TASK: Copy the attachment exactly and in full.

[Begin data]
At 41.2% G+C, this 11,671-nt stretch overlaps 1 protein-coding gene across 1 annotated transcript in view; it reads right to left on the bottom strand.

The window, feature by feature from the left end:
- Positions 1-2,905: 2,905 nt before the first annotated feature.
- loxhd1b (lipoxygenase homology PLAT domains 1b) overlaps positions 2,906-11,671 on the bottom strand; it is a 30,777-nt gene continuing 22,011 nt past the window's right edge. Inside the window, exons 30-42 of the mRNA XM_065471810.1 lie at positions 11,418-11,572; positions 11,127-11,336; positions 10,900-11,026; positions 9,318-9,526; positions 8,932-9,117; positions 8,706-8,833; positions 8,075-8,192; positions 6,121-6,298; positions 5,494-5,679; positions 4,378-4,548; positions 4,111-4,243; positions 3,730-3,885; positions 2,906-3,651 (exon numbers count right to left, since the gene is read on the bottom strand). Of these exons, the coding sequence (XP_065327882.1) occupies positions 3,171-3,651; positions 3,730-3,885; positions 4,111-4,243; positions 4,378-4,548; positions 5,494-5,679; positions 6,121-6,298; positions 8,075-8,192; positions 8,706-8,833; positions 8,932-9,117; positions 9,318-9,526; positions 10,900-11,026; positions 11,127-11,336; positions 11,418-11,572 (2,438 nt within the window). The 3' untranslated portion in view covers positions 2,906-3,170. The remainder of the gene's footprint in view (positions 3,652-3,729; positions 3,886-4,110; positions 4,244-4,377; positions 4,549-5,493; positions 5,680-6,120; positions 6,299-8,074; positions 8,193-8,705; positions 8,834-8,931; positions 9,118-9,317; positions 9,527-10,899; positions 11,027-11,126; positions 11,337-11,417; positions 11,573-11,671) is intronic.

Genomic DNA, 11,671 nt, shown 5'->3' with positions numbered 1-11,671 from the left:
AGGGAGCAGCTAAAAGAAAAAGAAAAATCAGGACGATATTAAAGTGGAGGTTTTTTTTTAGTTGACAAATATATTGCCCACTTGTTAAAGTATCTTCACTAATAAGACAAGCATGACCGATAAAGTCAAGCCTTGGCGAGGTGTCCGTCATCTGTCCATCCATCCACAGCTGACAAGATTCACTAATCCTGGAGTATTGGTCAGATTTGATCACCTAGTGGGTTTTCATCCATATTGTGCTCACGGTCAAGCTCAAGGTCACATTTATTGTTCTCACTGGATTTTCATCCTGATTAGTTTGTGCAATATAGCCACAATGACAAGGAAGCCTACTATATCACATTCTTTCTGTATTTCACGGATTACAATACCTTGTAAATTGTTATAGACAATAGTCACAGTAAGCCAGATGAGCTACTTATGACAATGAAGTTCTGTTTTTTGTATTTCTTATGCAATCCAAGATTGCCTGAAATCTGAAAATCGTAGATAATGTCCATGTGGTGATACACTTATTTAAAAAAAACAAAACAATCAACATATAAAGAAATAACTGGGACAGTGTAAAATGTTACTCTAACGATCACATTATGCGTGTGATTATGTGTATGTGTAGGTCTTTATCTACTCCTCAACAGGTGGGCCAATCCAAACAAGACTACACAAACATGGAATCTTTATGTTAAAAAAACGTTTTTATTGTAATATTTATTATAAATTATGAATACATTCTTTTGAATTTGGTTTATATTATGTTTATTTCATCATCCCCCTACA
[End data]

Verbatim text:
At 41.2% G+C, this 11,671-nt stretch overlaps 1 protein-coding gene across 1 annotated transcript in view; it reads right to left on the bottom strand.

The window, feature by feature from the left end:
- Positions 1-2,905: 2,905 nt before the first annotated feature.
- loxhd1b (lipoxygenase homology PLAT domains 1b) overlaps positions 2,906-11,671 on the bottom strand; it is a 30,777-nt gene continuing 22,011 nt past the window's right edge. Inside the window, exons 30-42 of the mRNA XM_065471810.1 lie at positions 11,418-11,572; positions 11,127-11,336; positions 10,900-11,026; positions 9,318-9,526; positions 8,932-9,117; positions 8,706-8,833; positions 8,075-8,192; positions 6,121-6,298; positions 5,494-5,679; positions 4,378-4,548; positions 4,111-4,243; positions 3,730-3,885; positions 2,906-3,651 (exon numbers count right to left, since the gene is read on the bottom strand). Of these exons, the coding sequence (XP_065327882.1) occupies positions 3,171-3,651; positions 3,730-3,885; positions 4,111-4,243; positions 4,378-4,548; positions 5,494-5,679; positions 6,121-6,298; positions 8,075-8,192; positions 8,706-8,833; positions 8,932-9,117; positions 9,318-9,526; positions 10,900-11,026; positions 11,127-11,336; positions 11,418-11,572 (2,438 nt within the window). The 3' untranslated portion in view covers positions 2,906-3,170. The remainder of the gene's footprint in view (positions 3,652-3,729; positions 3,886-4,110; positions 4,244-4,377; positions 4,549-5,493; positions 5,680-6,120; positions 6,299-8,074; positions 8,193-8,705; positions 8,834-8,931; positions 9,118-9,317; positions 9,527-10,899; positions 11,027-11,126; positions 11,337-11,417; positions 11,573-11,671) is intronic.

Genomic DNA, 11,671 nt, shown 5'->3' with positions numbered 1-11,671 from the left:
AGGGAGCAGCTAAAAGAAAAAGAAAAATCAGGACGATATTAAAGTGGAGGTTTTTTTTTAGTTGACAAATATATTGCCCACTTGTTAAAGTATCTTCACTAATAAGACAAGCATGACCGATAAAGTCAAGCCTTGGCGAGGTGTCCGTCATCTGTCCATCCATCCACAGCTGACAAGATTCACTAATCCTGGAGTATTGGTCAGATTTGATCACCTAGTGGGTTTTCATCCATATTGTGCTCACGGTCAAGCTCAAGGTCACATTTATTGTTCTCACTGGATTTTCATCCTGATTAGTTTGTGCAATATAGCCACAATGACAAGGAAGCCTACTATATCACATTCTTTCTGTATTTCACGGATTACAATACCTTGTAAATTGTTATAGACAATAGTCACAGTAAGCCAGATGAGCTACTTATGACAATGAAGTTCTGTTTTTTGTATTTCTTATGCAATCCAAGATTGCCTGAAATCTGAAAATCGTAGATAATGTCCATGTGGTGATACACTTATTTAAAAAAAACAAAACAATCAACATATAAAGAAATAACTGGGACAGTGTAAAATGTTACTCTAACGATCACATTATGCGTGTGATTATGTGTATGTGTAGGTCTTTATCTACTCCTCAACAGGTGGGCCAATCCAAACAAGACTACACAAACATGGAATCTTTATGTTAAAAAAACGTTTTTATTGTAATATTTATTATAAATTATGAATACATTCTTTTGAATTTGGTTTATATTATGTTTATTTCATCATCCCCCTACA